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The tooth about braces and smiling faces

Health & Medical

Australian researchers have found that having braces doesn’t equate to happiness later in life, which may lead parents to question if orthodontics are worth the pain.

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University of Adelaide Senior Lecturer in Orthodontics Dr Esma Dogramaci and Professor David Brennan traced 448 South Australian 13 year olds from 1988 until 2006. During that time, more than a third of the research participants received orthodontic treatment

But despite their expensive smiles, those who had braces fitted were not as happy as those who didn’t.

Dr Esma Dogramaci said given most orthodontic treatment could be considered an optional, cosmetic improvement exercise, people should weigh up if the cost was worth the price, just like any other cosmetic treatment.

“There are some who have much more serious problems where having orthodontic treatment is necessary,” she said.

“This includes children aged from seven years and up who have teeth sticking out five millimetres or more… (and) are at a significantly high risk of dental trauma, the consequences of which might be a long-term commitment to restorative dental work, or at worse, tooth loss.

“So for these children, interceptive orthodontic treatment to bring the teeth back can help prevent trauma and its consequences.”

While the motivation for orthodontic treatment was different from participant to participant, Dr Dogramaci said people should not expect braces to cause better psychological functions in adulthood.

“There was a pattern of higher psychosocial scores in people who did not have orthodontic treatment meaning people who hadn’t had braces fitted were significantly more optimistic than the ones that did have braces,” she said.

“Those who didn’t have braces had varying levels of crooked teeth, just like those who had braces treatment – ranging from mild through to very severe.”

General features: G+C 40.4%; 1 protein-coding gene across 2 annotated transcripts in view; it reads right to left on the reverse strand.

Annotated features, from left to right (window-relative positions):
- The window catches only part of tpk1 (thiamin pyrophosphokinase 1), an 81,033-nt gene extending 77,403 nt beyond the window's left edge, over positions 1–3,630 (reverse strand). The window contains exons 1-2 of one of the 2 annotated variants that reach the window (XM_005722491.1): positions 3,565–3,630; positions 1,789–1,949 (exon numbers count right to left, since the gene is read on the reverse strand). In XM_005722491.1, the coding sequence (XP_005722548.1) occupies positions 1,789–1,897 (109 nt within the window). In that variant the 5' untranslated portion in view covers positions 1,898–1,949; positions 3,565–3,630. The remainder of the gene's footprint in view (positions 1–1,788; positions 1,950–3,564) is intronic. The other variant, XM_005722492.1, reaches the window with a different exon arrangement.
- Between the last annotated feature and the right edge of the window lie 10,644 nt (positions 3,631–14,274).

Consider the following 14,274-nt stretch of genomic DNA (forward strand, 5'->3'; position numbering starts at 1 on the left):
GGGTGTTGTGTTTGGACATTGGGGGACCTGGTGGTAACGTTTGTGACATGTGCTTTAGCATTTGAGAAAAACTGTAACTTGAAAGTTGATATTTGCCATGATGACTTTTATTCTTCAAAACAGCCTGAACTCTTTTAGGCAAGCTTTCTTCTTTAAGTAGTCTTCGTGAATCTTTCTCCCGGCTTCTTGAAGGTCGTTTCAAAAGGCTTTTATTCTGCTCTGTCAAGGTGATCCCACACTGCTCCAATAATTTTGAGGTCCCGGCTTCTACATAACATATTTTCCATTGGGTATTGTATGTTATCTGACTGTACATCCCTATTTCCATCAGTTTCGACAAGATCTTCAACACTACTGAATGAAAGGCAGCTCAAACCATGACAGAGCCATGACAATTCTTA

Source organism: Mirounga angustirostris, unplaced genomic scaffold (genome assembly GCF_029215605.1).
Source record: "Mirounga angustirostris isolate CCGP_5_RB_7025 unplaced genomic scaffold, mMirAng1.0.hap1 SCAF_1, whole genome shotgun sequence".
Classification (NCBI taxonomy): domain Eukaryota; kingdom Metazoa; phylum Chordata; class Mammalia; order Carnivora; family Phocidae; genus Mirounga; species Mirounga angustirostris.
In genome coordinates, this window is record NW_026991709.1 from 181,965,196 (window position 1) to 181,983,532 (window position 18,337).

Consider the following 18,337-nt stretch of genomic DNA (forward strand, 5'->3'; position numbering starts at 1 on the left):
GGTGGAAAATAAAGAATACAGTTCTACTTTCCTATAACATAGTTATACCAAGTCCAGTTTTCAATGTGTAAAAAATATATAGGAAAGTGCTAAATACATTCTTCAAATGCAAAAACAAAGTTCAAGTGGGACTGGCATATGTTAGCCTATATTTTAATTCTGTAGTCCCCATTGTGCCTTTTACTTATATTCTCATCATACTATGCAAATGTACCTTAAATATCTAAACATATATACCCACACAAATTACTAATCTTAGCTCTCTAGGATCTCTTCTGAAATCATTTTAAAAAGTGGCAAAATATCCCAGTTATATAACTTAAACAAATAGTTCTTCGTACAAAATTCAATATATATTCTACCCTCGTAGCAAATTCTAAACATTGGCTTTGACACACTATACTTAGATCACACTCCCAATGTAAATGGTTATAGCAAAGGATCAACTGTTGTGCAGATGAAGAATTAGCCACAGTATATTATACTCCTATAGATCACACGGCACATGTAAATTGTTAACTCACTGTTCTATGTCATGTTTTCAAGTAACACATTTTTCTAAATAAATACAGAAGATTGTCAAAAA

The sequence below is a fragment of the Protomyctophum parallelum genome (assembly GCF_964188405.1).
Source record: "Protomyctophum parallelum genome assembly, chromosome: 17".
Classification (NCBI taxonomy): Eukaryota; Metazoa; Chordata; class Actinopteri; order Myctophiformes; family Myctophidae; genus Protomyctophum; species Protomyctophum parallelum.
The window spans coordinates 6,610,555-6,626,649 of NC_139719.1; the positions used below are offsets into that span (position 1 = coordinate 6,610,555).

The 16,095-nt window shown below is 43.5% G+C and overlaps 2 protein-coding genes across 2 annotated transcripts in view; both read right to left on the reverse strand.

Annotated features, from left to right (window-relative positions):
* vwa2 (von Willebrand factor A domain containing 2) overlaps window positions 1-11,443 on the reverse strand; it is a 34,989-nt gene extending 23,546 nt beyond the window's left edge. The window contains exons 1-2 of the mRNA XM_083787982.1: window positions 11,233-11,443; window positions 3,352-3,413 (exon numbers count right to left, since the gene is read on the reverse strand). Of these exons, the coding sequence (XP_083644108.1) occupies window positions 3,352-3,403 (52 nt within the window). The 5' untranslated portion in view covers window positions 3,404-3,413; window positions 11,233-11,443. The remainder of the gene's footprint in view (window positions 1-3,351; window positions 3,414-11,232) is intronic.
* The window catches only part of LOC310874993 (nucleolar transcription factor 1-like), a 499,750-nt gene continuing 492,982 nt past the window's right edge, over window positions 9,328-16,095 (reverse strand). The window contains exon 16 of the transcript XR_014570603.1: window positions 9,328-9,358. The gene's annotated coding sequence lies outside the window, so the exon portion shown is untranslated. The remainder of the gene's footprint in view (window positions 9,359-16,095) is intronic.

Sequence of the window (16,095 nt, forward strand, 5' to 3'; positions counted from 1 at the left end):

The study looked at four psychosocial aspects of life: how well people felt they coped with new or difficult situations and associated setbacks, how much they felt that could take care of their own health, the support the person believed they received from their personal network and finally their own level of optimism.

“These indicators were chosen because they are important for psychosocial functioning and are relevant to health behaviours and health outcomes, since the core research question was the impact of braces treatment on patients’ self-confidence and happiness in later life,” Dr Dogramaci said.

While orthodontics were not found to necessarily boost self-confidence, brushing teeth at least twice a day and seeing a dentist regularly were among the factors that did lead to positive psychosocial scores.

Overall, higher income earners had the best psychosocial outcomes while participants with a basic level of secondary education had the lowest.

“A lot of people are convinced that if they have braces, they will feel more positive about themselves and do well, psychosocially, in later life. This study confirmed that other factors play a role in predicting psychosocial functioning as adults – braces as a youngster was not one of them,” said Dr Dogramacci.

The study was published in Orthodontics and Craniofacial Research last month.


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